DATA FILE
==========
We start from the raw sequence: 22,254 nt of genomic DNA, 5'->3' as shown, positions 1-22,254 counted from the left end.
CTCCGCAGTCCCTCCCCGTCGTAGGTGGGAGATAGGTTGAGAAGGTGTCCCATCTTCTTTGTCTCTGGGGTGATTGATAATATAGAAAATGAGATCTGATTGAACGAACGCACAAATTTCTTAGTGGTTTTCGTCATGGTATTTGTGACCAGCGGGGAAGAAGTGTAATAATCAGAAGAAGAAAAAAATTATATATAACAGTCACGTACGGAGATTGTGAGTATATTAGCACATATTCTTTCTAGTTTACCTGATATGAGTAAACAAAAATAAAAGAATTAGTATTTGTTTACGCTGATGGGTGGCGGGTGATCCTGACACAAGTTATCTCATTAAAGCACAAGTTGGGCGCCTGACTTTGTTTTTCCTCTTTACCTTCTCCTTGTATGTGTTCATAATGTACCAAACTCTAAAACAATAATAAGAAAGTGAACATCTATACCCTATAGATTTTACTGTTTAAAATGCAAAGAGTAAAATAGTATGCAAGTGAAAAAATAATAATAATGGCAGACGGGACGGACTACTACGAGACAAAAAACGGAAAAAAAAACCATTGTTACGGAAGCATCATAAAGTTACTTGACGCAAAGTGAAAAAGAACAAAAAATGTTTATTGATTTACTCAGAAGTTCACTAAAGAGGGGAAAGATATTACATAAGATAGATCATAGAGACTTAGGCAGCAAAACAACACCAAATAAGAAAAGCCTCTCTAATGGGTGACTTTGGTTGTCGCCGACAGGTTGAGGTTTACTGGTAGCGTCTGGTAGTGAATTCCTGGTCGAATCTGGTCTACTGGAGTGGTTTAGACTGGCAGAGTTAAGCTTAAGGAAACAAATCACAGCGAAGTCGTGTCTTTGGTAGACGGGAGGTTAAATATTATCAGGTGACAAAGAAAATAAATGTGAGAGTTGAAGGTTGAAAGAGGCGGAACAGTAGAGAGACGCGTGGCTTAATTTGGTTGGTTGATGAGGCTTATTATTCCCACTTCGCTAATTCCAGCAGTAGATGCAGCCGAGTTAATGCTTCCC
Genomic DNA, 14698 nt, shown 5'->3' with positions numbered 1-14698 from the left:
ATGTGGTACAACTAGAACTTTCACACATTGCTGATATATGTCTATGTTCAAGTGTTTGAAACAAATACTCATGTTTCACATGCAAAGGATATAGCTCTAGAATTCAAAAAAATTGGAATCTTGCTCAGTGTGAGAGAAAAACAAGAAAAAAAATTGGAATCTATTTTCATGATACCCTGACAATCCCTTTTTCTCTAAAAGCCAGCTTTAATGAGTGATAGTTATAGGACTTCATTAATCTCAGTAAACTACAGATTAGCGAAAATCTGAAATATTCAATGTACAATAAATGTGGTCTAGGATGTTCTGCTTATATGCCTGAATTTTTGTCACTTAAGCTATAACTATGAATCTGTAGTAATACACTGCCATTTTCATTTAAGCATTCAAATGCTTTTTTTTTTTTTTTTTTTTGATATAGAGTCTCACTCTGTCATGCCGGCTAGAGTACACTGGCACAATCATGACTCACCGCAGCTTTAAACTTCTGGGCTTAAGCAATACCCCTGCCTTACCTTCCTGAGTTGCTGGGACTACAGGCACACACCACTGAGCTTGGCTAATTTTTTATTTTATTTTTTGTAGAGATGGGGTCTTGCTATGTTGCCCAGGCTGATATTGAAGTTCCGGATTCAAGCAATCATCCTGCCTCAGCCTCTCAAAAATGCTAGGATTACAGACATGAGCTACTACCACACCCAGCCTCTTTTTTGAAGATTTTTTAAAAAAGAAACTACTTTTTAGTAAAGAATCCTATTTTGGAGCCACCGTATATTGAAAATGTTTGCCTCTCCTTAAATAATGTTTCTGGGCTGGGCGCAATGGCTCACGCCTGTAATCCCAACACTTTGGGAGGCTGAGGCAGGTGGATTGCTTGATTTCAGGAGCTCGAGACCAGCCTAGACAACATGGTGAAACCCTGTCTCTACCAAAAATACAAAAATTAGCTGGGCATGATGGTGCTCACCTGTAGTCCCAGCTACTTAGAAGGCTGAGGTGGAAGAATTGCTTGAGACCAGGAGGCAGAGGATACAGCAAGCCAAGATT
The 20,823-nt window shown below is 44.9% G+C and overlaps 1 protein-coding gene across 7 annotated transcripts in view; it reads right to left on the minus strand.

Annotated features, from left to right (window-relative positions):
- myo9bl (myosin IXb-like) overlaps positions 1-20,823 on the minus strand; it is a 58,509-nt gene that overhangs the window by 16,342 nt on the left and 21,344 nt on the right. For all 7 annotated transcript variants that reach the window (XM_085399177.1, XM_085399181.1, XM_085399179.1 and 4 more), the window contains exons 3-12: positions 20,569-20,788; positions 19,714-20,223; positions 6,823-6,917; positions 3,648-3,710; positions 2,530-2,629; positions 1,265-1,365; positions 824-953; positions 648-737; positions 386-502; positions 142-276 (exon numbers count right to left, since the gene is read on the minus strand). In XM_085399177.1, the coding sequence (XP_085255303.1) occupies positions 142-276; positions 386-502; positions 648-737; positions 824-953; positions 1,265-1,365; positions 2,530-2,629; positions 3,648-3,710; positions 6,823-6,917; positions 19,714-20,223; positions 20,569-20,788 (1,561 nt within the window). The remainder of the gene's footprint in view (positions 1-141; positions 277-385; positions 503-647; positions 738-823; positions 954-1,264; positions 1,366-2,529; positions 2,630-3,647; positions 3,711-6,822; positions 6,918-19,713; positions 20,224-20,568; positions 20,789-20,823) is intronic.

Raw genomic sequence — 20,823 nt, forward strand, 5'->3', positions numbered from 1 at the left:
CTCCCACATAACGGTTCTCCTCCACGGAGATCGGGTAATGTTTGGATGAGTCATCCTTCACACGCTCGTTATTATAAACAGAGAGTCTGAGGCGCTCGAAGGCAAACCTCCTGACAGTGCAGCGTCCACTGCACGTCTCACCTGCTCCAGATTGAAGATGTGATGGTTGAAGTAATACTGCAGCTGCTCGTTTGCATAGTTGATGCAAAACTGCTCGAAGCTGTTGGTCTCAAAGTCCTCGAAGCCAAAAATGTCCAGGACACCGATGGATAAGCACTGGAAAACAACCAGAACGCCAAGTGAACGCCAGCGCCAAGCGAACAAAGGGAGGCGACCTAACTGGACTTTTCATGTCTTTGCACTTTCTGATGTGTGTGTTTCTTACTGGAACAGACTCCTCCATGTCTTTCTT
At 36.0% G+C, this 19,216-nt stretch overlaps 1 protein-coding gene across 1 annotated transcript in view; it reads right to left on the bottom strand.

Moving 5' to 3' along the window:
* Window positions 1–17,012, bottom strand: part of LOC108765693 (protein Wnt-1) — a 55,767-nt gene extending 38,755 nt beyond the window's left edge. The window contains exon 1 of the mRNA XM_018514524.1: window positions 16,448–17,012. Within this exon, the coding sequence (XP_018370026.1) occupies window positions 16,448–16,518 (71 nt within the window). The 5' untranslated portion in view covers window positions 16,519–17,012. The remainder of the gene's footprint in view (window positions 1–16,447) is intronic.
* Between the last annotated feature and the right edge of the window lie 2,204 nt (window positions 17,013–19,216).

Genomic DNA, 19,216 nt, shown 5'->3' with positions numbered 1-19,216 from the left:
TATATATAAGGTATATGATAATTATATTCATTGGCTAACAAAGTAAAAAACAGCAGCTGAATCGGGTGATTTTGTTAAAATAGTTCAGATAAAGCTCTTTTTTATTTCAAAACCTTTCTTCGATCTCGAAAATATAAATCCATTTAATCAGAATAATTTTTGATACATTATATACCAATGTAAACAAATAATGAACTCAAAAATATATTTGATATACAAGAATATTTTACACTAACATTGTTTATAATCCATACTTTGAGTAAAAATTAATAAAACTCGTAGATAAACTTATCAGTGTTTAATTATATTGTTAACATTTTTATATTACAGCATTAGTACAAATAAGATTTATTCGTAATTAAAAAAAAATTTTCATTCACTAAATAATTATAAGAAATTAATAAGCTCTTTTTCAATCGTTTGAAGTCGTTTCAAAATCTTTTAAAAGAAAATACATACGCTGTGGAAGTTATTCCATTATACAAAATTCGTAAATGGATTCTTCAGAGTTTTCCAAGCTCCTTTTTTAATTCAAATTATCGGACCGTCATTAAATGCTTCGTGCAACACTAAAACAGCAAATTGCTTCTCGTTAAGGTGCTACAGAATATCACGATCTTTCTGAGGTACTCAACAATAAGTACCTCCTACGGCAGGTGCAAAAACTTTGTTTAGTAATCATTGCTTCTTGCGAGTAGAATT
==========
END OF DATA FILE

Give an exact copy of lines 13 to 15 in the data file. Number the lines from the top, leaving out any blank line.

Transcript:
* Between the last annotated feature and the right edge of the window lie 2,204 nt (window positions 17,013–19,216).

Genomic DNA, 19,216 nt, shown 5'->3' with positions numbered 1-19,216 from the left:
TATATATAAGGTATATGATAATTATATTCATTGGCTAACAAAGTAAAAAACAGCAGCTGAATCGGGTGATTTTGTTAAAATAGTTCAGATAAAGCTCTTTTTTATTTCAAAACCTTTCTTCGATCTCGAAAATATAAATCCATTTAATCAGAATAATTTTTGATACATTATATACCAATGTAAACAAATAATGAACTCAAAAATATATTTGATATACAAGAATATTTTACACTAACATTGTTTATAATCCATACTTTGAGTAAAAATTAATAAAACTCGTAGATAAACTTATCAGTGTTTAATTATATTGTTAACATTTTTATATTACAGCATTAGTACAAATAAGATTTATTCGTAATTAAAAAAAAATTTTCATTCACTAAATAATTATAAGAAATTAATAAGCTCTTTTTCAATCGTTTGAAGTCGTTTCAAAATCTTTTAAAAGAAAATACATACGCTGTGGAAGTTATTCCATTATACAAAATTCGTAAATGGATTCTTCAGAGTTTTCCAAGCTCCTTTTTTAATTCAAATTATCGGACCGTCATTAAATGCTTCGTGCAACACTAAAACAGCAAATTGCTTCTCGTTAAGGTGCTACAGAATATCACGATCTTTCTGAGGTACTCAACAATAAGTACCTCCTACGGCAGGTGCAAAAACTTTGTTTAGTAATCATTGCTTCTTGCGAGTAGAATT